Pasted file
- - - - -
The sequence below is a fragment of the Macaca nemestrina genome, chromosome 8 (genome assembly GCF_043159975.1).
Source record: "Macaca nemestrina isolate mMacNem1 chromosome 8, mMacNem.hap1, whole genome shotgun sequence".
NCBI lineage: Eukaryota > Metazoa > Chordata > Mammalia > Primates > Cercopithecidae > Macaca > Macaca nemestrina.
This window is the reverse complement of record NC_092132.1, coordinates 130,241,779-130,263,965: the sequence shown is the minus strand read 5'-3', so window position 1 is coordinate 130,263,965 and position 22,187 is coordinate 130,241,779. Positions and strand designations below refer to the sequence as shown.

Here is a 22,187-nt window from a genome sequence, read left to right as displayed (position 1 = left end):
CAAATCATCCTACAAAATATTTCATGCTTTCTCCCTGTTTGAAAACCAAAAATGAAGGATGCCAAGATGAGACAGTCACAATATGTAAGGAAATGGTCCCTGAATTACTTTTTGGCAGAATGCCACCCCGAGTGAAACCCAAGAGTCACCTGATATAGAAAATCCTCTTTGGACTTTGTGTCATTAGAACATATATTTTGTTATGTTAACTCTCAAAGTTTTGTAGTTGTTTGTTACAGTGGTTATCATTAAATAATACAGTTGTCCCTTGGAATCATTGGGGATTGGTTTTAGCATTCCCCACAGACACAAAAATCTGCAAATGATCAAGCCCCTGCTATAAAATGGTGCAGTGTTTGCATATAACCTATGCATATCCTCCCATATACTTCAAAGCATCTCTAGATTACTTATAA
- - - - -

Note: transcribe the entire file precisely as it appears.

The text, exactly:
The sequence below is a fragment of the Macaca nemestrina genome, chromosome 8 (genome assembly GCF_043159975.1).
Source record: "Macaca nemestrina isolate mMacNem1 chromosome 8, mMacNem.hap1, whole genome shotgun sequence".
NCBI lineage: Eukaryota > Metazoa > Chordata > Mammalia > Primates > Cercopithecidae > Macaca > Macaca nemestrina.
This window is the reverse complement of record NC_092132.1, coordinates 130,241,779-130,263,965: the sequence shown is the minus strand read 5'-3', so window position 1 is coordinate 130,263,965 and position 22,187 is coordinate 130,241,779. Positions and strand designations below refer to the sequence as shown.

Here is a 22,187-nt window from a genome sequence, read left to right as displayed (position 1 = left end):
CAAATCATCCTACAAAATATTTCATGCTTTCTCCCTGTTTGAAAACCAAAAATGAAGGATGCCAAGATGAGACAGTCACAATATGTAAGGAAATGGTCCCTGAATTACTTTTTGGCAGAATGCCACCCCGAGTGAAACCCAAGAGTCACCTGATATAGAAAATCCTCTTTGGACTTTGTGTCATTAGAACATATATTTTGTTATGTTAACTCTCAAAGTTTTGTAGTTGTTTGTTACAGTGGTTATCATTAAATAATACAGTTGTCCCTTGGAATCATTGGGGATTGGTTTTAGCATTCCCCACAGACACAAAAATCTGCAAATGATCAAGCCCCTGCTATAAAATGGTGCAGTGTTTGCATATAACCTATGCATATCCTCCCATATACTTCAAAGCATCTCTAGATTACTTATAA